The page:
MSP: La Belle Vie (whoo hoo!)
I usually go for lower-brow fare...Maverick's for Roast Beast, Univ. Ave. for Pho, etc... But Saturday night we pulled out the stops and splurged.
We started with some oysters at the bar at Oceanaire. Nice, but 1/3rd were gritty and they just didn't taste particularly fresh. They used to do it better. I went to Starfish in Toronto a few weeks ago and they were a lot better than Oceanaire. I'd say Oceanaire may have lost its' edge over McCormick & Schmick's, which is a damn shame. I gotta find another oyster bar in the Twin Cities.
Then we went for a late dinner at La Belle Vie. First time I've been. It's a huge improvement over 510, the restaurant it replaced in that "classic" building. The service was very smart. They were paying attention to us and how we were eating and drinking. The kind of service that appears as if by magic when we needed them and stays out of our way when we're having a conversation with our dinner companions. Knowledgable, engaged, not obsequious, just stellar, grown up, professional waitstaff.
We went for the 5-course tasting menu and the "sommelier" wine flight. The wines were very good. Well paired to the food, nothing stellar in terms of once-in-a-lifetime memorable pairings, but very good. Perhaps too good and too plentiful. We were a bit wiped out the next day. Some bubbly, I never remember them, but it was clean and tasty. A St. Innocent Chard, Freedom Hill Vineyard, I believe. A Grenache from the south of france that did NOT taste at all like a Grenache. More like a Mouvedre or Merlot. But good and worked with the food. An italian cab/merlot blend that worked well and Adelsheim white dessert wine.
The amuse bouche was a fried squash blossom with a fruit and vegetable reduction (reduced till it jellied) that was interesting and tasty.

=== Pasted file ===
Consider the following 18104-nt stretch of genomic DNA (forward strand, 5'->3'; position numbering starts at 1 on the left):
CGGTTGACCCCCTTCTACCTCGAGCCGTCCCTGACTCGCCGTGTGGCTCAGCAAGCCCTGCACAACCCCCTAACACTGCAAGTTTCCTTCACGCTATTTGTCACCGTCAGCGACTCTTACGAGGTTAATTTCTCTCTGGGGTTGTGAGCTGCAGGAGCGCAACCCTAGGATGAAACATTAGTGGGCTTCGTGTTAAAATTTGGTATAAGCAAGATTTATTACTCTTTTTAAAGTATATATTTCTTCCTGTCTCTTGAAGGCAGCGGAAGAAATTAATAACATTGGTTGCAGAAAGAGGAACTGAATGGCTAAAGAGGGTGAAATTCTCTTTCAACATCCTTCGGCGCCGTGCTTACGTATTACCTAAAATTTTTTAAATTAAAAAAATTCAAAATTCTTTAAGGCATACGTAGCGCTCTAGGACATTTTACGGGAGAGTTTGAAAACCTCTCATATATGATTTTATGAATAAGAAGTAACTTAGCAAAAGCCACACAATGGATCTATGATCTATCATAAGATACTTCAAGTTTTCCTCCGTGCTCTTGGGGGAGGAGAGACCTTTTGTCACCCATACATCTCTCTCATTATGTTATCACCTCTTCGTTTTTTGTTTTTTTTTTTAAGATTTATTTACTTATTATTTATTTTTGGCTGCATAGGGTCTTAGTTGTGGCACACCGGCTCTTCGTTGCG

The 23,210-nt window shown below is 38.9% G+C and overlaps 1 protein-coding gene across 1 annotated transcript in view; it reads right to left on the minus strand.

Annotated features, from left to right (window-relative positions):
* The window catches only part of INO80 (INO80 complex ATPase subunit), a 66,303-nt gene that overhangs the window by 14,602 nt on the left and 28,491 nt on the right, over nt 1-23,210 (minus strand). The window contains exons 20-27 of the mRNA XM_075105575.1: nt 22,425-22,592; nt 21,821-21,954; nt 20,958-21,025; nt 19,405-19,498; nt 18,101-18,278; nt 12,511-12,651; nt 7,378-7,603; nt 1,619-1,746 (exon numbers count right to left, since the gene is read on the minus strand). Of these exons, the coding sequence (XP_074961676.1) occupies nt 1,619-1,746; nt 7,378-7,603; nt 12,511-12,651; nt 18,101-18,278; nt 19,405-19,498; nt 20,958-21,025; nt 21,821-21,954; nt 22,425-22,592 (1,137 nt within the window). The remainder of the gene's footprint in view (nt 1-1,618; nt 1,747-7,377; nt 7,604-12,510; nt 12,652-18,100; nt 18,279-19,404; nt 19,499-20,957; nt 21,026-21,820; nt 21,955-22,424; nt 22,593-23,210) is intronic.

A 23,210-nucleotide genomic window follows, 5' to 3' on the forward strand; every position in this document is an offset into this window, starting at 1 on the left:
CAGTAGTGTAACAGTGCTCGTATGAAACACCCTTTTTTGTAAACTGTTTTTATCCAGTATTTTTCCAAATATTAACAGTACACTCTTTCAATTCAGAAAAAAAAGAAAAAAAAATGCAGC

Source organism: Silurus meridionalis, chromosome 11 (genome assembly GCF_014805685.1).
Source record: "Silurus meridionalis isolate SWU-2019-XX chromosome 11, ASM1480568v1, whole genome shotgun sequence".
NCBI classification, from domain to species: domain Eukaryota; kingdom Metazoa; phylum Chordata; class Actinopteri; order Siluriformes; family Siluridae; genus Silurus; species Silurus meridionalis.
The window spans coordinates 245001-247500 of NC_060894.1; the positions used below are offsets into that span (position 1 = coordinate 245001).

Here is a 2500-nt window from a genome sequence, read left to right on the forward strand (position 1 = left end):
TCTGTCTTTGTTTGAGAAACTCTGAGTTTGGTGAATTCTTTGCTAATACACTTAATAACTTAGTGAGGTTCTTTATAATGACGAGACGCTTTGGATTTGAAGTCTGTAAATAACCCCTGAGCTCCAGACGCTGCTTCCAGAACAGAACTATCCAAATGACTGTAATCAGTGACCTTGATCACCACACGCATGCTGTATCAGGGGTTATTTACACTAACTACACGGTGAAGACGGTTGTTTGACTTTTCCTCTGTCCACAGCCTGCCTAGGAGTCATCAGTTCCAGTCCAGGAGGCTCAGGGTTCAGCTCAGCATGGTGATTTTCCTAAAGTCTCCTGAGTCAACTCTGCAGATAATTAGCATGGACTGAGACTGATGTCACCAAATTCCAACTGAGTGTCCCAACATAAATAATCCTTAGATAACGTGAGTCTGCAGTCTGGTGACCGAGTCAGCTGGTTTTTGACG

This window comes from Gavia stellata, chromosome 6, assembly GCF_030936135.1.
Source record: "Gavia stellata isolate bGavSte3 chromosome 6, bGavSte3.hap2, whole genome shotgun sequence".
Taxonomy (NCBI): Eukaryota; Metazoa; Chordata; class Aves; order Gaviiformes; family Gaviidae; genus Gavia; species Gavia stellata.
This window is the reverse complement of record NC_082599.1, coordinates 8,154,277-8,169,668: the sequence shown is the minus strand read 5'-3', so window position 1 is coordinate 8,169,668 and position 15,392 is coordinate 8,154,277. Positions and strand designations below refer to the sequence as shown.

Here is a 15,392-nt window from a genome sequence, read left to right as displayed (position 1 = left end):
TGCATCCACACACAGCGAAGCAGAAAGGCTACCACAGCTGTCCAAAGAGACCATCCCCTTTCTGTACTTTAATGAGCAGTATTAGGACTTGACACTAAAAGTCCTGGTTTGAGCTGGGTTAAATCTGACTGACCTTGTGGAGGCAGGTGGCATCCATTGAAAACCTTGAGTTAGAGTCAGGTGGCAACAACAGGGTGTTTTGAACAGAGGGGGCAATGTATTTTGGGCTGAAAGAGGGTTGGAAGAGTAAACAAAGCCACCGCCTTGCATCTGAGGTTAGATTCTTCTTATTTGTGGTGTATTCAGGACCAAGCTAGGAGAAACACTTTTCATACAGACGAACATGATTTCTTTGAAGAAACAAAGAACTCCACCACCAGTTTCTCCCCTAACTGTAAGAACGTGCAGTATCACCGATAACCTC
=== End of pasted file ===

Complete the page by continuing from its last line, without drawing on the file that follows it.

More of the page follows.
The first course was a naked pea ravioli (I saw this on a show about El Bulli) with some kind of yellow foam and a piece of king crab. It was good. The pea thing really did taste like a concentrated fresh pea. The crab was decent, but not stellar (we were in Maine last week eating lobster, this crab was a bit stringy by comparison).
The second course was ... dourade seared till the skin was crispy. The fish was slightly overcooked for my taste, but most would consider it done properly. I cannot honestly recall everything it came with, but it was good.
Then some poussin (young chicken?) cooked very nicely followed by a beef course and then dessert.
It was very good. Reasonably priced for the quality of the food. Maybe a bit fancier than is my ususal preference, even for fancy food (I imagine I'll still go to Alma 5-10x as often as La Belle Vie and Vincent probably 2-3x as often as La Belle Vie), but I could see coming here once or twice a year. I recommend it if you're looking for fancy, Charlie Trotter-esque, Molecular Gastronomy influenced food...it's gotta be this or Cosmos.
We were at LBV a few days ago - an awesome meal; although not our favorite in the Twin Cities (that honor goes to Fugaise). Here is our review.
La Belle Vie
510 Groveland Ave
Rating (Scale 1-10, with 10 being the highest):
Recommendation: Excellent. Fresh off a second-straight James Beard nomination for best chef in the Midwest, Tim McKee shines and produces what is widely considered the best food in the Twin Cities.
Having just returned from our first trip to La Belle Vie (LBV) I was anxious to put my thoughts on paper (it is past midnight and the adrenaline is pumping). I’ll be honest; I wasn’t sure what to expect from LBV. I have two friends, both of who I respect because they know their food, and they recounted two diametrically opposite experiences from their last visits; one had a smashingly good time at LBV (read his review here), while the other wanted to smash his head against a wall (figuratively). As we were escorted to our seats, my heart was pumping fast; in anticipation of what was to come and from finally stepping into the hallowed halls of the dining area known as LBV.
You could drive right by LBV and not notice it – the exterior is non-descript (it’s actually part of a residential complex). When you enter the lobby, on the right is the LBV lounge…casual, contemporary and inviting. We were greeted right away and whisked away to the dining area. The space, with its mix of both traditional and contemporary design, evokes class and elegance. The walls are painted beige and there’s heavy use of intricate white trim as accents. But just as you’re soaking in the classic design, you’re hit with the modern – metal sculptures, abstract art, and clean lines of the tables and chairs. The whole room was nicely lit from the sunlight filtering through the sheer covered large windows.